`A 'Model Diet' for Prevention of Alzheimer's - Olive Oil Times

A 'Model Diet' for Prevention of Alzheimer's

By Sukhsatej Batra
May. 1, 2014 11:28 UTC

In a recent nar­ra­tive review arti­cle, Italian researchers from the University of Bari Aldo Moro, Bari, sug­gest that the Mediterranean diet may be the model diet to fol­low to slow the devel­op­ment of Alzheimer’s dis­ease.

Risk of Alzheimer’s dis­ease increases with age, and clearly there is a need to slow onset of Alzheimer’s dis­ease as life expectancy con­tin­ues to rise. In 2013, in the United States, 5 mil­lion of the total 5.2 mil­lion Americans with Alzheimer’s dis­ease were over the age of 65. These num­bers are esti­mated to rise to 13.8 mil­lion by 2050, accord­ing to the Alzheimer’s Association.

In the absence of treat­ment for Alzheimer’s dis­ease, mak­ing dietary and lifestyle changes may be an effec­tive approach to delay its onset. However, these changes need to be made at an early age given that the asymp­to­matic phase of Alzheimer’s dis­ease may be present for more than twenty years before symp­toms of this debil­i­tat­ing dis­ease appear.

To enable early diag­no­sis of Alzheimer’s dis­ease, in 2011 the National Institute of Aging and Alzheimer’s Association revised diag­no­sis cri­te­ria used since 1984. Although not stan­dard­ized for clin­i­cal diag­no­sis, the pro­posed three stages include: pre­clin­i­cal Alzheimer’s dis­ease; mild cog­ni­tive impair­ment due to Alzheimer’s dis­ease; and demen­tia due to Alzheimer’s dis­ease.

Although indi­vid­ual nutri­ents and foods that makeup the Mediterranean diet are known to pro­tect against cog­ni­tive decline, higher adher­ence to the Mediterranean diet as a whole appears to slow cog­ni­tive decline that ulti­mately leads to Alzheimer’s dis­ease. Published in the April 2014 issue of Current Nutrition Reports, the review arti­cle reports that higher adher­ence to the Mediterranean diet may also lower risk of frailty, a phys­i­cal con­di­tion asso­ci­ated with age and increased risk of cog­ni­tive decline.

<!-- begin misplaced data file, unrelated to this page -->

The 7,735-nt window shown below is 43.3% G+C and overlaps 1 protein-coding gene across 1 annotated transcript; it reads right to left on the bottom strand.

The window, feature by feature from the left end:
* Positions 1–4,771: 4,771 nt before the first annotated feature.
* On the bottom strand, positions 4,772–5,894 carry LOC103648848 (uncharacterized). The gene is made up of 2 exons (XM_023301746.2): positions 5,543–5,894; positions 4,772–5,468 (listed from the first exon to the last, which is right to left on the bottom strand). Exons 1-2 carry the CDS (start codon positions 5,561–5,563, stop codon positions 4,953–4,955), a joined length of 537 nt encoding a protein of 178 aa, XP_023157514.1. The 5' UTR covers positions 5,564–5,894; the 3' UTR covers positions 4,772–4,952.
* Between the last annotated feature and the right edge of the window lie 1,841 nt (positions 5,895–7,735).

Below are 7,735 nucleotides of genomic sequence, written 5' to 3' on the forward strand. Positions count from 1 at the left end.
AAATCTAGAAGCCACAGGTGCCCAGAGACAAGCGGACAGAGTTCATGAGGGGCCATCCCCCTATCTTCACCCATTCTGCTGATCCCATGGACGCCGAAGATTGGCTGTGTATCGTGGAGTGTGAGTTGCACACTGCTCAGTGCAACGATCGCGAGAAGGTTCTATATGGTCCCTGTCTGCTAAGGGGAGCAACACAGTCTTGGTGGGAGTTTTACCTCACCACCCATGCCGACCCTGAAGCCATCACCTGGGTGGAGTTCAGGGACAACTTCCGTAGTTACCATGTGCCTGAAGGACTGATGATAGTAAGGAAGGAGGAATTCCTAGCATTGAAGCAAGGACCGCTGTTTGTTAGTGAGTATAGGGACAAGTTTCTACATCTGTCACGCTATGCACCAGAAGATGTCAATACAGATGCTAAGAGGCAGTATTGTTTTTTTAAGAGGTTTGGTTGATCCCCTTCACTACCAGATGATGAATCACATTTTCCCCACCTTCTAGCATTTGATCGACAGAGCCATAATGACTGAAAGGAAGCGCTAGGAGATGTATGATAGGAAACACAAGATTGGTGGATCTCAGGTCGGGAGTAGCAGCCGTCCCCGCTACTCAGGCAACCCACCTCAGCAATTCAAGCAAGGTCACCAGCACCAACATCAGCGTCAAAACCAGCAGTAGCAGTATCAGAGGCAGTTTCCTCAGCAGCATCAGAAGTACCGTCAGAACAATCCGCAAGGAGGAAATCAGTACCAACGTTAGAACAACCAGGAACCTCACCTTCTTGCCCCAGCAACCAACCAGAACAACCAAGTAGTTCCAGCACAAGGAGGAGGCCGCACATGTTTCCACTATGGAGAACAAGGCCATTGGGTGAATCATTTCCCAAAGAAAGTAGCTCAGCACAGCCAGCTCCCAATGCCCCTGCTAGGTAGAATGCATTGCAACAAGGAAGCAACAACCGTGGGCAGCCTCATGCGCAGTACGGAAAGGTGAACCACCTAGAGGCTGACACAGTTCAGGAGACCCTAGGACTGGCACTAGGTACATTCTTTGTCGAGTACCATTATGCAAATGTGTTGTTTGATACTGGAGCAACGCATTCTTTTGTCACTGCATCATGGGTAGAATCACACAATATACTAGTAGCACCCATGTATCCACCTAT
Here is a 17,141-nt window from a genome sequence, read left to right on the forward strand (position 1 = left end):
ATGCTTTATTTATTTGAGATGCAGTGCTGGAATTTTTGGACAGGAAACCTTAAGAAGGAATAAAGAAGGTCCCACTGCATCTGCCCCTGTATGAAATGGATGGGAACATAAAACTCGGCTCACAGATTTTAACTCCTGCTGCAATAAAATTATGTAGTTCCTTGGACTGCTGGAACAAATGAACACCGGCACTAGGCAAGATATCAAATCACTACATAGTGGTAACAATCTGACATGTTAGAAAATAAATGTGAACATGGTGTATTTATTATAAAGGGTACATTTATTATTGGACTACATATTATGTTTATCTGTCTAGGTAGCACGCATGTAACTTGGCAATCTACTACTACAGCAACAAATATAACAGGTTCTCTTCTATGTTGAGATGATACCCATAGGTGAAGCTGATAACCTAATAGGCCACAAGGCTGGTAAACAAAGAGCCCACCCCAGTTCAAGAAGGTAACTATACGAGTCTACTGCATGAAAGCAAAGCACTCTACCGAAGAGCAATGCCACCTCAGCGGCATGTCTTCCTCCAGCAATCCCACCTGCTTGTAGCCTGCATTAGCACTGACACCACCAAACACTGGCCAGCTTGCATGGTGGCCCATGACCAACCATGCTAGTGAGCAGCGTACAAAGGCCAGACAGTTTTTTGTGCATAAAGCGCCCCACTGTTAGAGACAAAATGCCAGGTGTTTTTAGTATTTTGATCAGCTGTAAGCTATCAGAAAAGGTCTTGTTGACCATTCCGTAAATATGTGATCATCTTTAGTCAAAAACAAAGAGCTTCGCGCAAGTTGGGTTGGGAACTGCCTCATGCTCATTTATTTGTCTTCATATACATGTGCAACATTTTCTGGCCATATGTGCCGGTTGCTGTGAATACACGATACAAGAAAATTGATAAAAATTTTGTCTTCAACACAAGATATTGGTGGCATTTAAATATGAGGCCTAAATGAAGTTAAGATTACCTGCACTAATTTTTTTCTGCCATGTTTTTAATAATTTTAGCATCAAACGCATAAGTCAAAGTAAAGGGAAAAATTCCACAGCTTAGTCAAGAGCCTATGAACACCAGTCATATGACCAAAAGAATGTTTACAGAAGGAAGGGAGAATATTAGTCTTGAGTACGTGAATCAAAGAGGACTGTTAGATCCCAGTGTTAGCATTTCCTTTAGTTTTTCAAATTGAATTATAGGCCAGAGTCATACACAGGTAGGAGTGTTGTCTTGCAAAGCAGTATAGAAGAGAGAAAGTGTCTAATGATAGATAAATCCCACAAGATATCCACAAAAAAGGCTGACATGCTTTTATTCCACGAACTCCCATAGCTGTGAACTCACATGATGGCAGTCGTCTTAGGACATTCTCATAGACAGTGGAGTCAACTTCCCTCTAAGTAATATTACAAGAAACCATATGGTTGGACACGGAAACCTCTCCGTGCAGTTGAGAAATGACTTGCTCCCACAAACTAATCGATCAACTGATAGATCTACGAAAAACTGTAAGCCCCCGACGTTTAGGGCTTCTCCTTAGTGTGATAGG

Furthermore, the arti­cle found that adher­ence to the Mediterranean diet may be ben­e­fi­cial at all stages of Alzheimer’s dis­ease because it slows cog­ni­tive decline; delays pro­gres­sion from mild cog­ni­tive impair­ment to demen­tia due to Alzheimer’s dis­ease; and also reduces risk of death from Alzheimer’s dis­ease.

Of the two ran­dom­ized clin­i­cal tri­als con­ducted on Mediterranean diet, the 6.5‑year fol­low-up PREDIMED-NAVARRA study reported that sup­ple­ment­ing the Mediterranean diet with extra-vir­gin olive oil or mixed nuts enhanced cog­ni­tion, while the shorter, ten-day fol­low-up study reported incon­sis­tent results. Another ben­e­fit of fol­low­ing the Mediterranean diet, accord­ing to some stud­ies, is a reduc­tion in frailty and an increase in phys­i­cal activ­ity in older adults

Among other diets, the Dietary Approaches to Stop Hypertension diet or the DASH diet rec­om­mended for Americans who have hyper­ten­sion, has also been found to be effec­tive in slow­ing pro­gres­sion of Alzheimer’s dis­ease. Like the Mediterranean diet, the DASH diet rec­om­mends higher con­sump­tion of veg­eta­bles, fruits, whole grains, low-fat dairy, nuts, fish, and poul­try while lim­it­ing intake of red meat, salt and sweet foods and bev­er­ages. A num­ber of pop­u­la­tion-based stud­ies have also found that con­sump­tion of healthy diets based on dietary pat­terns sim­i­lar to the Mediterranean and DASH diets, improved cog­ni­tive func­tions and low­ered risk of Alzheimer’s dis­ease.

Although more research in the form of ran­dom­ized clin­i­cal tri­als is needed, most stud­ies reviewed in this arti­cle sug­gest that adop­tion of the Mediterranean diet as a model diet in early to mid-life may be ben­e­fi­cial for delay­ing onset of Alzheimer’s dis­ease.


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